trust relationship is one in which one person, the trustee, holds property or a property interest for the benefit of another person, the beneficiary. Real Estate Investment Trusts (“REITs”) are a type of trust: REITs are companies that own and operate different types of commercial properties such as multifamily, office, retail, and industrial on behalf of their investors. There are also REITs that engage in financing by extending credit or loaning money to real-estate owners and operators.

  • Why do REITs exist?

REITs exist to make money for their investors. They allow investors to take a more passive role in real estate. Investors purchase subscriptions or shares in a REIT that itself holds various properties. The investors themselves aren’t burdened with everyday management issues like collecting rent, responding to maintenance requests, filling tenant vacancies, and the like. REITs effectively allow people—who individually may not be able to afford it—to collectively purchase interests in real estate. REITs may offer tax and other benefits, too.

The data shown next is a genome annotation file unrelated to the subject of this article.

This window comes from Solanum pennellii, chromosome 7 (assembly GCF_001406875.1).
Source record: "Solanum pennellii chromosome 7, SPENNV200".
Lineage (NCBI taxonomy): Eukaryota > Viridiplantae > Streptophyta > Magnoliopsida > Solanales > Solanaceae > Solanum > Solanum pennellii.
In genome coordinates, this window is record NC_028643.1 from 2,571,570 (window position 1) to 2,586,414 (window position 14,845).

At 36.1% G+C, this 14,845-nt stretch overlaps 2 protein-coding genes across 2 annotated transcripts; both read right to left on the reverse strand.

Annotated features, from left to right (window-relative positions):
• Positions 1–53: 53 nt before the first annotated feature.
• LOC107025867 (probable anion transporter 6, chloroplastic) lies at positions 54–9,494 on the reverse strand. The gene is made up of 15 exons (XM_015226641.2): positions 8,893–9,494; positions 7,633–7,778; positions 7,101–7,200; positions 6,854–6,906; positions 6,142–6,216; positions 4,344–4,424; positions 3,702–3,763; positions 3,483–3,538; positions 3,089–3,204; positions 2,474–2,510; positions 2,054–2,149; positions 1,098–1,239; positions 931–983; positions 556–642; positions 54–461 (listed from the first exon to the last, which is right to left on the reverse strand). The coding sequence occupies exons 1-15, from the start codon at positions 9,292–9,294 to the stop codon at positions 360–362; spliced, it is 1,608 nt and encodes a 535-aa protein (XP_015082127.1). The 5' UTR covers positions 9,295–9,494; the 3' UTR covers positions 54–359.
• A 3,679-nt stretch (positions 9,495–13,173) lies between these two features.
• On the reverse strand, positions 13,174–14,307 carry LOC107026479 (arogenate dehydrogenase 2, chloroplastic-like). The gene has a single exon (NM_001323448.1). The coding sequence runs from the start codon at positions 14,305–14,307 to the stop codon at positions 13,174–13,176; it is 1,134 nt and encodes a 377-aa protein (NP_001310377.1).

• Who dictates REIT rights and obligations?

State and federal laws govern the formation, offering, management, operation, taxation, and termination of REITs. For example, the Internal Revenue Code has several requirements that must be fulfilled in order for an entity to be treated as a REIT. The U.S. Securities and Exchange Commission may enforce regulations directed toward publicly traded REITs. Subscription agreements also impose legal rights and obligations. And, on top of all of this, other statutes, regulations, and case law may impose rights and duties on those who form, offer, manage, operate, and/or invest in REITs, too.

  • Where can you learn more about REITs?

You can learn more about REITs herehere, and here.

  • When should you consult with professionals about your REIT investments?

You may consider consulting with an accountant, financial adviser, and lawyer, among others, before making a REIT investment. Of course, you may consult with these and other professionals after your investment as well.